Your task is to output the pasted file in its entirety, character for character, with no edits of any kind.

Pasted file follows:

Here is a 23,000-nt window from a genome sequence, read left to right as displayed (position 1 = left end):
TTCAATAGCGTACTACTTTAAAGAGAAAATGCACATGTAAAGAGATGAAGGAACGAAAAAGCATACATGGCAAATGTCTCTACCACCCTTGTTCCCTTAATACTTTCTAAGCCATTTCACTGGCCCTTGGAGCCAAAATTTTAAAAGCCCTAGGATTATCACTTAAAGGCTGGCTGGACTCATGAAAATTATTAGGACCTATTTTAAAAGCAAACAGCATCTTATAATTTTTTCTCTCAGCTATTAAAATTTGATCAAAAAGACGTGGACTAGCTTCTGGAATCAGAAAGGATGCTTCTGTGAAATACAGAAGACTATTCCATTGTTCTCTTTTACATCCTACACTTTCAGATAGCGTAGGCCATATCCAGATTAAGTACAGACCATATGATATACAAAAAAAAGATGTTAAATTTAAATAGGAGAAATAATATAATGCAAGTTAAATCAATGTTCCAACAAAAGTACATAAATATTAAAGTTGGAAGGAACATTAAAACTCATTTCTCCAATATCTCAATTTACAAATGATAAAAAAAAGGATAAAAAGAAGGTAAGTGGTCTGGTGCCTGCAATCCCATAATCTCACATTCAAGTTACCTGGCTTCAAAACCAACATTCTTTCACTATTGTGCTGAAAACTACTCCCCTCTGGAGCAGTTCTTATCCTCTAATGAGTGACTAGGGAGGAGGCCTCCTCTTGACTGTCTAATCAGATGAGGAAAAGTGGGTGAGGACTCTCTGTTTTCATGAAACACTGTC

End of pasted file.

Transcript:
Here is a 23,000-nt window from a genome sequence, read left to right as displayed (position 1 = left end):
TTCAATAGCGTACTACTTTAAAGAGAAAATGCACATGTAAAGAGATGAAGGAACGAAAAAGCATACATGGCAAATGTCTCTACCACCCTTGTTCCCTTAATACTTTCTAAGCCATTTCACTGGCCCTTGGAGCCAAAATTTTAAAAGCCCTAGGATTATCACTTAAAGGCTGGCTGGACTCATGAAAATTATTAGGACCTATTTTAAAAGCAAACAGCATCTTATAATTTTTTCTCTCAGCTATTAAAATTTGATCAAAAAGACGTGGACTAGCTTCTGGAATCAGAAAGGATGCTTCTGTGAAATACAGAAGACTATTCCATTGTTCTCTTTTACATCCTACACTTTCAGATAGCGTAGGCCATATCCAGATTAAGTACAGACCATATGATATACAAAAAAAAGATGTTAAATTTAAATAGGAGAAATAATATAATGCAAGTTAAATCAATGTTCCAACAAAAGTACATAAATATTAAAGTTGGAAGGAACATTAAAACTCATTTCTCCAATATCTCAATTTACAAATGATAAAAAAAAGGATAAAAAGAAGGTAAGTGGTCTGGTGCCTGCAATCCCATAATCTCACATTCAAGTTACCTGGCTTCAAAACCAACATTCTTTCACTATTGTGCTGAAAACTACTCCCCTCTGGAGCAGTTCTTATCCTCTAATGAGTGACTAGGGAGGAGGCCTCCTCTTGACTGTCTAATCAGATGAGGAAAAGTGGGTGAGGACTCTCTGTTTTCATGAAACACTGTC